In 1881 the future National League wanted to upgrade its image and target a more upscale fan base by doubling ticket prices, banning gambling, and outlawing alcohol sales. Several team owners who happened to be brewers refused to accept the new rules and banded together to form what would eventually become the American League. The National League attempted to discredit the new league by dubbing it the Beer and Whiskey League. This, of course only made the new league more popular. Duh!

Tuesday, March 09, 2004

Here's a quick scan of AL-related baseball news:

Vote for Lou offers a detailed analysis on Angels hitters have been able to do against the Mariner's pitchers. Most of the numbers are rather meaningless, in my humble opinion, as they reflect spring training stats as well as regular season stats and the sample size for some players is rather small. However, if you keep scrolling down, there are some great numbers for Angels starters from last year -- larger sample size in regular season games. I only wish Vote for Lou had included league-wide averages so that, for example, we could see how Tim Salmon's performance against the Mariners compared to his performance against the league as a whole. But, maybe that's just my being lazy since finding out a general stat like that is only a few clicks away.

In related news, the Seattle-PI has a story on how Ben Davis -- also known as Henry Rollins's kid brother -- is going to get chewed out for calling back-to-back changeups that resulted in back to back homeruns against the Angels (Guerrero and Guillen). While Davis's pitch calls may be questionable it seems awfully silly to bring this up as being some terrible fault. Davis had to deal with a young pitching prospect going against two very good hitters (well, one very good hitter and another who had a very good year last year thanks in no small part to the wonders of the hitter friendly confines of Cincinnati's Great America Ballpark.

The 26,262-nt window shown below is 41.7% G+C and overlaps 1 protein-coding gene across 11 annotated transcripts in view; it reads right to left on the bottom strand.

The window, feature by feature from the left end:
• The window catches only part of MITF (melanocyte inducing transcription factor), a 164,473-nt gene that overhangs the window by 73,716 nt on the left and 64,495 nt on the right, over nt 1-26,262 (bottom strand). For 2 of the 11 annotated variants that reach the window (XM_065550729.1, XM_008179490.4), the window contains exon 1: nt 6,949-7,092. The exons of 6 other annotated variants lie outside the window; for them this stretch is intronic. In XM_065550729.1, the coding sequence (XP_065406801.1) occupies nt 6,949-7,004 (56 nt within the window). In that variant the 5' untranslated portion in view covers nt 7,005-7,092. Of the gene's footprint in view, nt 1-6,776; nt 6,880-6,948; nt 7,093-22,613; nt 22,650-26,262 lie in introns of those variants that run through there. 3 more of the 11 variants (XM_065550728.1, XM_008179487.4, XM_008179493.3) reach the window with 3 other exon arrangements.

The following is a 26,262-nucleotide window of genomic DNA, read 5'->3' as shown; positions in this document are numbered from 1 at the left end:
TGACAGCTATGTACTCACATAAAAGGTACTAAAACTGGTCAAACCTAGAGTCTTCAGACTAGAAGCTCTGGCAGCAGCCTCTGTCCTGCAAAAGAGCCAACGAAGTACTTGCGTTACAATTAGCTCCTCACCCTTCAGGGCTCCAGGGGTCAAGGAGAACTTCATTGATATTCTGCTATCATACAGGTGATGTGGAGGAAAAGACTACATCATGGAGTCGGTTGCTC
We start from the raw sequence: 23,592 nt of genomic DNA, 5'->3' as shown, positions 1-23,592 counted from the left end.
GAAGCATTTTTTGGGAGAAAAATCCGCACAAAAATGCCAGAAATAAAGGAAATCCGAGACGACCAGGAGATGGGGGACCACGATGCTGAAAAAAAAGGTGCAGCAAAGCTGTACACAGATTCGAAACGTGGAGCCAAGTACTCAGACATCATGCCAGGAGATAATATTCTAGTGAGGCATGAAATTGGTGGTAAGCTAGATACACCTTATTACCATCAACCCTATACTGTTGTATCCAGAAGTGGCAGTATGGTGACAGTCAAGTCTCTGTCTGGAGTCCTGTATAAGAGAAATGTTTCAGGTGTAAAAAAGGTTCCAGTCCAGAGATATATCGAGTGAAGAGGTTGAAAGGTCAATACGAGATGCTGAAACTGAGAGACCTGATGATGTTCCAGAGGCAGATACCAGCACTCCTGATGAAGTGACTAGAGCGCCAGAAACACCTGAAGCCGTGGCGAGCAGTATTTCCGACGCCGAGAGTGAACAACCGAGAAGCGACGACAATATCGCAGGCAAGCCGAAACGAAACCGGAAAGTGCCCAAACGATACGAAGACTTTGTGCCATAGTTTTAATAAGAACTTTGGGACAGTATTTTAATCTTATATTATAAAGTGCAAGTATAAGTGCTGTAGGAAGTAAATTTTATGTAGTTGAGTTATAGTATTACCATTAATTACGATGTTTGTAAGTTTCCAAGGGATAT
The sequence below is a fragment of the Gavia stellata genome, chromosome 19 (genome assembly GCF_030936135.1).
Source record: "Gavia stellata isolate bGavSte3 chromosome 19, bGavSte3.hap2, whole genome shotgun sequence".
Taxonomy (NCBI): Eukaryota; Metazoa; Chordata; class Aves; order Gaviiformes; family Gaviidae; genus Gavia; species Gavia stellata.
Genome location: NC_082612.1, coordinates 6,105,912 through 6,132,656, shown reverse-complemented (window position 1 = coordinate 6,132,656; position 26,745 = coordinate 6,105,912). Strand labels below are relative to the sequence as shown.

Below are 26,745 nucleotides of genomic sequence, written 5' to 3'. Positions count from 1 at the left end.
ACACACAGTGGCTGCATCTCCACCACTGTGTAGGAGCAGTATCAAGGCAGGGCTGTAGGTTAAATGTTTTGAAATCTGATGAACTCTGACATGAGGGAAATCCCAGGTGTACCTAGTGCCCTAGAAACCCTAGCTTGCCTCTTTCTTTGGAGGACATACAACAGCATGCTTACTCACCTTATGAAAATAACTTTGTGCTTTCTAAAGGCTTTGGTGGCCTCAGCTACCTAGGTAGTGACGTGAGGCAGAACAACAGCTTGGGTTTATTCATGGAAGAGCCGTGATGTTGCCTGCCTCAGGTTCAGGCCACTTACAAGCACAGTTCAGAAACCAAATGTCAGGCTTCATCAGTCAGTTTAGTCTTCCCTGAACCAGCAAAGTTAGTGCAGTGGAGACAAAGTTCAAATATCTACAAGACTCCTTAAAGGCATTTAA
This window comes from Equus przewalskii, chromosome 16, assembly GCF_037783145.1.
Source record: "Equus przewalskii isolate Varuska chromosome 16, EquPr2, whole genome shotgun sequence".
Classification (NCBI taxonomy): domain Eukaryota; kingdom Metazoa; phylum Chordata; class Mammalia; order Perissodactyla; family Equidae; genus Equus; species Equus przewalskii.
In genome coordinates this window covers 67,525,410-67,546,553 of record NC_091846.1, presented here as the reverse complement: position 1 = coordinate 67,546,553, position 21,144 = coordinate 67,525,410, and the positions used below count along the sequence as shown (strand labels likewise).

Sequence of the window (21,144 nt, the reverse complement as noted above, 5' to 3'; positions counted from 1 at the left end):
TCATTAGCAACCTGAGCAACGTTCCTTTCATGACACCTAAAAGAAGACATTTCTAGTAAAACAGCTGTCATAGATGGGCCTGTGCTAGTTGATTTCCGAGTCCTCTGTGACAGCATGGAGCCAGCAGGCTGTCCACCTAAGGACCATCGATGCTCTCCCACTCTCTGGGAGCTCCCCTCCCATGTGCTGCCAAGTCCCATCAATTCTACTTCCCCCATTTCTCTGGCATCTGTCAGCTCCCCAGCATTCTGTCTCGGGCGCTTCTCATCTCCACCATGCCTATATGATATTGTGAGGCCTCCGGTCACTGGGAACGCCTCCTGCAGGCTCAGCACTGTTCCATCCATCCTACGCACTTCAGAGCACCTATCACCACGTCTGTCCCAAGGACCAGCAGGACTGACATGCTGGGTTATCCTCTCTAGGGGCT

Mr. Gammons over on ESPN.COM has a story on the rookie phenom, Joe Mauer, who by mostprojections may turn out to be the best all-around catcher (defensively and offensively) since Pudge. Gammons's story is interesting but if you want some real information on "The Phenom" I suggest you check out Aaron Gleeman's web page. As a Twins fan (although his page is not a Twins blog) he's obviously been following Mauer's career a lot more closely than most folks. Also, you should read him in general because he's a pretty good writer when he isn't going on about his various fantasy women.

The always entertaining Rob Neyer, also from ESPN.COM, has an article about the Twins and the Red Sox. While the article is certainly interesting in its own right, the link to the article from ESPN.COM's main baseball page is the primary reason I bring this up. If you look under the Rob Neyer menu on the right side of the page you will see the headline: Twins, Sox have questions. It struck me then that outside of the greater Chicagoland area, if you ever mention "The Sox" people are almost always going to assume you mean the Boston Red Sox and not the Chicago White Sox. As someone who is from Washington (the state, goddammit), I'm all too aware of how annoying that can be. That's got to be reason number 543 on why life as a White Sox fan is so incredibly painful.